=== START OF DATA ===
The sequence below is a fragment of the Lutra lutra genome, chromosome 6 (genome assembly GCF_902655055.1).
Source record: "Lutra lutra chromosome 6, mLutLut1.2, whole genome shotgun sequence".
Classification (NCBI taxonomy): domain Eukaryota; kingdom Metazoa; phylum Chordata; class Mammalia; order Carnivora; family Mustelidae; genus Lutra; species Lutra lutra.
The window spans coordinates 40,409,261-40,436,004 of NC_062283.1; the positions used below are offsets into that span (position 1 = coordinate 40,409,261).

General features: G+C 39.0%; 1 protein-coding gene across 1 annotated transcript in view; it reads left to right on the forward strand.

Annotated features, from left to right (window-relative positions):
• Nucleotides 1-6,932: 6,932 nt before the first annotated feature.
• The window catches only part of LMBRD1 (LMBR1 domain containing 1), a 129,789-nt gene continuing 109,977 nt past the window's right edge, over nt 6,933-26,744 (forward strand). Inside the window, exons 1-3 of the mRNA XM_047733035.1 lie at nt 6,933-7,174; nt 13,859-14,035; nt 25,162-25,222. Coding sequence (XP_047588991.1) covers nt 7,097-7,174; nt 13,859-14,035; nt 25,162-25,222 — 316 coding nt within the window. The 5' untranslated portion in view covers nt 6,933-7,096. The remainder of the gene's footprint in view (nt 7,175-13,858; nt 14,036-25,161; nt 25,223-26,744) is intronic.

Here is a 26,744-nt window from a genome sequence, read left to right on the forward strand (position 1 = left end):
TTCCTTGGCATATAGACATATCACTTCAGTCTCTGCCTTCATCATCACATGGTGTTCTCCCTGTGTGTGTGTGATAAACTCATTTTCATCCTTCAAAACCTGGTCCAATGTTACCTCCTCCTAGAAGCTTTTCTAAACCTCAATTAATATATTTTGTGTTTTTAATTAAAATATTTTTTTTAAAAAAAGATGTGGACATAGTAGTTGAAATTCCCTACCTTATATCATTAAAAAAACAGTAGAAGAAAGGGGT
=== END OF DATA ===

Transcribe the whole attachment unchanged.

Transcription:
The sequence below is a fragment of the Lutra lutra genome, chromosome 6 (genome assembly GCF_902655055.1).
Source record: "Lutra lutra chromosome 6, mLutLut1.2, whole genome shotgun sequence".
Classification (NCBI taxonomy): domain Eukaryota; kingdom Metazoa; phylum Chordata; class Mammalia; order Carnivora; family Mustelidae; genus Lutra; species Lutra lutra.
The window spans coordinates 40,409,261-40,436,004 of NC_062283.1; the positions used below are offsets into that span (position 1 = coordinate 40,409,261).

General features: G+C 39.0%; 1 protein-coding gene across 1 annotated transcript in view; it reads left to right on the forward strand.

Annotated features, from left to right (window-relative positions):
• Nucleotides 1-6,932: 6,932 nt before the first annotated feature.
• The window catches only part of LMBRD1 (LMBR1 domain containing 1), a 129,789-nt gene continuing 109,977 nt past the window's right edge, over nt 6,933-26,744 (forward strand). Inside the window, exons 1-3 of the mRNA XM_047733035.1 lie at nt 6,933-7,174; nt 13,859-14,035; nt 25,162-25,222. Coding sequence (XP_047588991.1) covers nt 7,097-7,174; nt 13,859-14,035; nt 25,162-25,222 — 316 coding nt within the window. The 5' untranslated portion in view covers nt 6,933-7,096. The remainder of the gene's footprint in view (nt 7,175-13,858; nt 14,036-25,161; nt 25,223-26,744) is intronic.

Here is a 26,744-nt window from a genome sequence, read left to right on the forward strand (position 1 = left end):
TTCCTTGGCATATAGACATATCACTTCAGTCTCTGCCTTCATCATCACATGGTGTTCTCCCTGTGTGTGTGTGATAAACTCATTTTCATCCTTCAAAACCTGGTCCAATGTTACCTCCTCCTAGAAGCTTTTCTAAACCTCAATTAATATATTTTGTGTTTTTAATTAAAATATTTTTTTTAAAAAAAGATGTGGACATAGTAGTTGAAATTCCCTACCTTATATCATTAAAAAAACAGTAGAAGAAAGGGGT